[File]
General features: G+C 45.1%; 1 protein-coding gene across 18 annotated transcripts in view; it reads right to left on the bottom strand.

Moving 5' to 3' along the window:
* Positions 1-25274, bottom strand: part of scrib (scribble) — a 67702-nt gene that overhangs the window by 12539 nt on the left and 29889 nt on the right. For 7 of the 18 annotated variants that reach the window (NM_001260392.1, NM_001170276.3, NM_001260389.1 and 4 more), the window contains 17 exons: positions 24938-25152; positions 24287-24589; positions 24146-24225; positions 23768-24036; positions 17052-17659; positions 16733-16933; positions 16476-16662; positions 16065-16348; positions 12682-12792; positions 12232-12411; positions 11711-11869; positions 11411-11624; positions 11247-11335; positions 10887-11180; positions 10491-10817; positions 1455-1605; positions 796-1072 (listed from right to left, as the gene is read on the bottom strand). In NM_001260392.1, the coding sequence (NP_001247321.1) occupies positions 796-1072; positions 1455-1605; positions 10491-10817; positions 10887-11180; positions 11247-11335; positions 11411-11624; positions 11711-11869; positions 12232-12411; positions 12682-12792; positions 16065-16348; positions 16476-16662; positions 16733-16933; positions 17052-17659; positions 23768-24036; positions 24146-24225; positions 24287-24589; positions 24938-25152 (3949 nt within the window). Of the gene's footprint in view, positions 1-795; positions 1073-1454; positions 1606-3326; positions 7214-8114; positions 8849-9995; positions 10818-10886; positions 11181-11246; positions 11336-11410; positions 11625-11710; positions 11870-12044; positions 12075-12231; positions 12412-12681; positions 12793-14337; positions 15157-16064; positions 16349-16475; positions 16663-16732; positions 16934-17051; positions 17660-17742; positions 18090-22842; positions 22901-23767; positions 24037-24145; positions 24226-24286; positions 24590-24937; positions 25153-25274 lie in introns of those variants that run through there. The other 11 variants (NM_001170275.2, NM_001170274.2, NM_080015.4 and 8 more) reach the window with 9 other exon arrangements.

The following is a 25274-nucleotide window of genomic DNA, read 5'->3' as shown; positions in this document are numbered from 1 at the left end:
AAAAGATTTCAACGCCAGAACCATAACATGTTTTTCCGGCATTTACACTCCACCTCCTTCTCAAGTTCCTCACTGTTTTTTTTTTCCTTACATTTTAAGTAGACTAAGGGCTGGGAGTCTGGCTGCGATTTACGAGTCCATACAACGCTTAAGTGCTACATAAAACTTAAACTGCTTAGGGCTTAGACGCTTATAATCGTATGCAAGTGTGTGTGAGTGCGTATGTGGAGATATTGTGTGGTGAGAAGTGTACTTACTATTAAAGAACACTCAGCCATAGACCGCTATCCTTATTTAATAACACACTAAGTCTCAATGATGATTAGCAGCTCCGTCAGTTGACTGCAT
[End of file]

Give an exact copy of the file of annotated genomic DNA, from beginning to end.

General features: G+C 45.1%; 1 protein-coding gene across 18 annotated transcripts in view; it reads right to left on the bottom strand.

Moving 5' to 3' along the window:
* Positions 1-25274, bottom strand: part of scrib (scribble) — a 67702-nt gene that overhangs the window by 12539 nt on the left and 29889 nt on the right. For 7 of the 18 annotated variants that reach the window (NM_001260392.1, NM_001170276.3, NM_001260389.1 and 4 more), the window contains 17 exons: positions 24938-25152; positions 24287-24589; positions 24146-24225; positions 23768-24036; positions 17052-17659; positions 16733-16933; positions 16476-16662; positions 16065-16348; positions 12682-12792; positions 12232-12411; positions 11711-11869; positions 11411-11624; positions 11247-11335; positions 10887-11180; positions 10491-10817; positions 1455-1605; positions 796-1072 (listed from right to left, as the gene is read on the bottom strand). In NM_001260392.1, the coding sequence (NP_001247321.1) occupies positions 796-1072; positions 1455-1605; positions 10491-10817; positions 10887-11180; positions 11247-11335; positions 11411-11624; positions 11711-11869; positions 12232-12411; positions 12682-12792; positions 16065-16348; positions 16476-16662; positions 16733-16933; positions 17052-17659; positions 23768-24036; positions 24146-24225; positions 24287-24589; positions 24938-25152 (3949 nt within the window). Of the gene's footprint in view, positions 1-795; positions 1073-1454; positions 1606-3326; positions 7214-8114; positions 8849-9995; positions 10818-10886; positions 11181-11246; positions 11336-11410; positions 11625-11710; positions 11870-12044; positions 12075-12231; positions 12412-12681; positions 12793-14337; positions 15157-16064; positions 16349-16475; positions 16663-16732; positions 16934-17051; positions 17660-17742; positions 18090-22842; positions 22901-23767; positions 24037-24145; positions 24226-24286; positions 24590-24937; positions 25153-25274 lie in introns of those variants that run through there. The other 11 variants (NM_001170275.2, NM_001170274.2, NM_080015.4 and 8 more) reach the window with 9 other exon arrangements.

The following is a 25274-nucleotide window of genomic DNA, read 5'->3' as shown; positions in this document are numbered from 1 at the left end:
AAAAGATTTCAACGCCAGAACCATAACATGTTTTTCCGGCATTTACACTCCACCTCCTTCTCAAGTTCCTCACTGTTTTTTTTTTCCTTACATTTTAAGTAGACTAAGGGCTGGGAGTCTGGCTGCGATTTACGAGTCCATACAACGCTTAAGTGCTACATAAAACTTAAACTGCTTAGGGCTTAGACGCTTATAATCGTATGCAAGTGTGTGTGAGTGCGTATGTGGAGATATTGTGTGGTGAGAAGTGTACTTACTATTAAAGAACACTCAGCCATAGACCGCTATCCTTATTTAATAACACACTAAGTCTCAATGATGATTAGCAGCTCCGTCAGTTGACTGCAT